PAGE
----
Restorative Nursing Program for Long Term Care
15 complete Restorative programs with 65 Restorative Nursing Care Plans and forms
2023 Book and Flash Drive for MDS v1.18.11
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Ambulation / Falls
Amputation / Prosthesis
Brace / Splint
Dressing / Personal Hygiene
Eating / Swallowing
Range of Motion
Resident Care Regulations
Transfers and Lifts
Turning and Repositioning
Definitions and Criteria
MDS Coding and Triggers
Patient Driven Payment Model PDPM
Policies and Procedures
Progress and Summary Notes
Current with all RAI Manual and PDPM Updates, Surveyor Guidelines and Federal Regulatory Changes.
Includes 2 FREE Inservices: Activities of Daily Living, Safe Transfers and Lifts,
The goal of a Restorative Nursing Care Plan is to ensure that a resident’s abilities in activities of daily living do not diminish unless circumstances of the individual’s clinical condition demonstrate that diminution was unavoidable.
The Restorative Nurse plays a vital part in improving and maintaining the residents’ quality of life and quality of care in the long term care facility.
This manual provides the essential information, forms, and nursing care plans to facilitate the organization and efficiency of a Restorative Nursing program.
The first section gives a full description of the Restorative Nursing position and definitions and criteria of a Restorative Nursing program.
Helpful tools are provided to assure easy and comprehensive data collection, completion of MDS 3.0 information, analysis of data, and recording of vital information.
Sections are included for thirteen different Restorative Nursing programs, and provide evaluations, assessments, and Restorative Nursing care plans.
Restorative care plans and forms have been updated to ensure compliance with the change to MDS version 3.0 and with all of the federal regulations and guidelines updated during the past year.
All of the forms and care plans in the book are included on the Flash Drive so they can be saved to a computer whenever needed. By adding or deleting entries, the forms and care plans can be made resident specific.
Definitions and Criteria of Restorative Nursing Care Plans
From the Revised Long Term Care Resident Assessment Instrument (RAI) User’s Manual, CMS:
Generally, Restorative Nursing care plans are initiated when a resident is discharged from formalized physical, occupational, or speech rehabilitation therapy.
A resident may also be started on a Restorative nursing care plan when he/she is admitted to the facility with restorative needs, but is not a candidate for formalized rehabilitation therapy, or when a restorative need arises during the course of a custodial stay.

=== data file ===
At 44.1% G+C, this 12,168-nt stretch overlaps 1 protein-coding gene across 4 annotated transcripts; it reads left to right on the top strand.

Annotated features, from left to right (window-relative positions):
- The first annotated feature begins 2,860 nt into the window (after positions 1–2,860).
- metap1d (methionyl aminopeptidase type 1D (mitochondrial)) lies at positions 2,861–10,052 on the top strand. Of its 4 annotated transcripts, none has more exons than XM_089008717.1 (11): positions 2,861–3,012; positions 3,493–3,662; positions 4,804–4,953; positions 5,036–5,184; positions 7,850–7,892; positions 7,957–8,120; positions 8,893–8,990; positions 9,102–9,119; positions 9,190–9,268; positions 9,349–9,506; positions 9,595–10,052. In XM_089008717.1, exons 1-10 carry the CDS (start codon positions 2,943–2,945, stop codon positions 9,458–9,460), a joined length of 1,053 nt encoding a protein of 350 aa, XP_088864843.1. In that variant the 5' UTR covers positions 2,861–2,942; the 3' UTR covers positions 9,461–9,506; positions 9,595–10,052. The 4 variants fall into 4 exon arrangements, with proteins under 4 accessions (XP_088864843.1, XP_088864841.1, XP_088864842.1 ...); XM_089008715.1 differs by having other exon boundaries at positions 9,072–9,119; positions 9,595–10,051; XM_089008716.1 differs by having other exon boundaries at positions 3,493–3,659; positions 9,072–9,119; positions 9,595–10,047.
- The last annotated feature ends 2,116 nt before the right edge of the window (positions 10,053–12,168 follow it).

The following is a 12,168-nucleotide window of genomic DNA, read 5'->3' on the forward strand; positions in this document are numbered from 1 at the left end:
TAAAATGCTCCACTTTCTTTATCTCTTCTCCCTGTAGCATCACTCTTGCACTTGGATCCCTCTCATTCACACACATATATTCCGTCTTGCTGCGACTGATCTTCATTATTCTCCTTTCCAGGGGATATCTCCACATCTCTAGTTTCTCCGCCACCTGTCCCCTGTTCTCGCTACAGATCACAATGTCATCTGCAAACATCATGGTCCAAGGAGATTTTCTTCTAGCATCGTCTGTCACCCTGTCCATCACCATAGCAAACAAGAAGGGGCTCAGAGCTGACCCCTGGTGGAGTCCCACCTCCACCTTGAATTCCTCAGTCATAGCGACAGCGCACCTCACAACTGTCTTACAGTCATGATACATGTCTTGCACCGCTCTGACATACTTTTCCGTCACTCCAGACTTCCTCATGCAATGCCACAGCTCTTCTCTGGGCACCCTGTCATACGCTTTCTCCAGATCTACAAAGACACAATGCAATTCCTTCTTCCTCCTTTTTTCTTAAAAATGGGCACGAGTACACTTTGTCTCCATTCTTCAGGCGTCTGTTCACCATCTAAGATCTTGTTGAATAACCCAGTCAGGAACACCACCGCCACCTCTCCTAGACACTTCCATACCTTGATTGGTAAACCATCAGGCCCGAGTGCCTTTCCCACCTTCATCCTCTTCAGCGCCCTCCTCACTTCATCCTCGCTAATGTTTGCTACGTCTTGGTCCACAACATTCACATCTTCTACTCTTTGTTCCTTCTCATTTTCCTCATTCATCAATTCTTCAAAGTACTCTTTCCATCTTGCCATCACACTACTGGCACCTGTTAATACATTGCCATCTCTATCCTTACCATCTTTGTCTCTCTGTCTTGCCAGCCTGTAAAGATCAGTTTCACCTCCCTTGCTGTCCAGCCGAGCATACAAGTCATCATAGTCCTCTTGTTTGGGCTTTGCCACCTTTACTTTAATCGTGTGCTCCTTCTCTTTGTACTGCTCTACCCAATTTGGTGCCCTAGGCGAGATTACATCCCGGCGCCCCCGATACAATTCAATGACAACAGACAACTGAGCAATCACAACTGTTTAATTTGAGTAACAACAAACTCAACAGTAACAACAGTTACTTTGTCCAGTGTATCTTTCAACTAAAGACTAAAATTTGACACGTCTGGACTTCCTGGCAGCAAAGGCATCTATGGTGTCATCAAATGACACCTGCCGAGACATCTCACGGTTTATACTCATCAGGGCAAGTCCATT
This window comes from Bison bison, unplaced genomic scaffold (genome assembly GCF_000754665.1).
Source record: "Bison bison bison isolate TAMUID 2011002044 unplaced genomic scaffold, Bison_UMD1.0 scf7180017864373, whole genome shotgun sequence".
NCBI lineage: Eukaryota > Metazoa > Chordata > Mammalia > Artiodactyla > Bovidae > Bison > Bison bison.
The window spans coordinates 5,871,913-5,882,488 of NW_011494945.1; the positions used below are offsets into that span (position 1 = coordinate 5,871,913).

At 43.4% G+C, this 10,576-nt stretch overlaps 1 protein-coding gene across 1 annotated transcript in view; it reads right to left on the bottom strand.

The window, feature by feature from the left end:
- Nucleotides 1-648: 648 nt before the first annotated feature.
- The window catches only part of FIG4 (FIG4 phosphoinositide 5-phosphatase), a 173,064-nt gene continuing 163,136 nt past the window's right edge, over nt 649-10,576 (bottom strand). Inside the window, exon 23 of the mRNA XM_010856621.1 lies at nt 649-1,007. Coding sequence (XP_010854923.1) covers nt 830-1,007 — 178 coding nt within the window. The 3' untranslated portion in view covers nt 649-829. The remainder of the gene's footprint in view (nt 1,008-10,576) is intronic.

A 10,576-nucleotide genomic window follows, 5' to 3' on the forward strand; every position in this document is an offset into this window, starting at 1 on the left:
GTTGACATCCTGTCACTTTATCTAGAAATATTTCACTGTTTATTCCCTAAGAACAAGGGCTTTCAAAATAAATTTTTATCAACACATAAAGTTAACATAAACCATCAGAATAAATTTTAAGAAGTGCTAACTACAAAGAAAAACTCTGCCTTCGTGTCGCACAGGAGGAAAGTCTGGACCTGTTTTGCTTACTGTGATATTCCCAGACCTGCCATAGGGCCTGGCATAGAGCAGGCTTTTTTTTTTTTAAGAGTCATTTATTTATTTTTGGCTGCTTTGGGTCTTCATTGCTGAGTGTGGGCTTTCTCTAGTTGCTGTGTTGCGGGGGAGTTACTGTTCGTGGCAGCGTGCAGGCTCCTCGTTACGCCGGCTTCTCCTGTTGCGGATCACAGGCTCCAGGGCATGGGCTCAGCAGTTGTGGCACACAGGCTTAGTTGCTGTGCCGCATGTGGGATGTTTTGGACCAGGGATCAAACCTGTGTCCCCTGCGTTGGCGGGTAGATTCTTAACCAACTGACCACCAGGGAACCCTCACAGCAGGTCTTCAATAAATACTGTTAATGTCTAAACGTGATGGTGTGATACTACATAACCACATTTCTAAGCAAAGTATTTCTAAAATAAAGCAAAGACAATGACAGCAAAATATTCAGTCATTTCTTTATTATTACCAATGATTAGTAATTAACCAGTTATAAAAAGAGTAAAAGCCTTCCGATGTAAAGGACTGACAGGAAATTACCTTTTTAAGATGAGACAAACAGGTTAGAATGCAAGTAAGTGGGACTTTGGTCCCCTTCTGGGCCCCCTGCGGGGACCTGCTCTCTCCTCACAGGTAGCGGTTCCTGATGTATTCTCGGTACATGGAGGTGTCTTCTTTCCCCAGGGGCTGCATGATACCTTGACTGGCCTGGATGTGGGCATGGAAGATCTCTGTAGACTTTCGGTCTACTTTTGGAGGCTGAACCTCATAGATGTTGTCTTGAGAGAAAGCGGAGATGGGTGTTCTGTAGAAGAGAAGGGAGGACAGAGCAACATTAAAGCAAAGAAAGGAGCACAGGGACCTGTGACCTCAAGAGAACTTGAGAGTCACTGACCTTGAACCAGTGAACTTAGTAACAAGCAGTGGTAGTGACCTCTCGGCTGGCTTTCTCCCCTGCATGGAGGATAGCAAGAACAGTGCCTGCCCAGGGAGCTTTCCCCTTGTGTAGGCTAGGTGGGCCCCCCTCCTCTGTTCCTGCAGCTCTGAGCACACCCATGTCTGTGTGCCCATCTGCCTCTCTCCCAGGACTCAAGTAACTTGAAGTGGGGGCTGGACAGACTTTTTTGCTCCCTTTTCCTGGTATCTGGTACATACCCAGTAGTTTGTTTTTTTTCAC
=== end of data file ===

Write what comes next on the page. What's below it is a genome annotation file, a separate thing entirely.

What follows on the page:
Restorative Nursing care plans:
Do not require a physician’s order.
Do not include procedures or techniques carried out by or under the direction of qualified therapists.
Do not include groups with more than four residents per supervising helper or caregiver.
If a Restorative Nursing care plan is in place when a care plan is being revised, it is appropriate to reassess progress, goals and duration/frequency as part of the care planning process. Good clinical practice would indicate that the results of this “reassessment” should be documented in the record.
When not contraindicated by State practice act provisions, a progress note written by the Restorative aide and countersigned by a licensed nurse is sufficient to document the Restorative Nursing care plan once the purpose and objectives of treatment have been established.
Restorative Nursing care plans must meet all of the following criteria:
Measurable objectives and interventions must be documented in the care plan and in the clinical record.
Evidence of periodic evaluation by a licensed nurse must be present in the clinical record.
Nurse assistants/aides must be trained in the techniques that promote resident involvement in the activity.
These activities are carried out or supervised by members of the nursing staff. Sometimes, under licensed nurse supervision, other staff and volunteers will be assigned to work with specific residents.
For Restorative Nursing care plans to qualify for Medicare reimbursement :
There must be 2 or more different Restorative activities at least 6 days per week, each practiced for a total of at least 15 minutes during each 24-hour period.
The 15 minutes of time in a day may be totaled across 24 hours (10 minutes on the day shift plus 5 minutes on the evening shift) however; 15-minute time increments cannot be obtained by combining O0500A through J.
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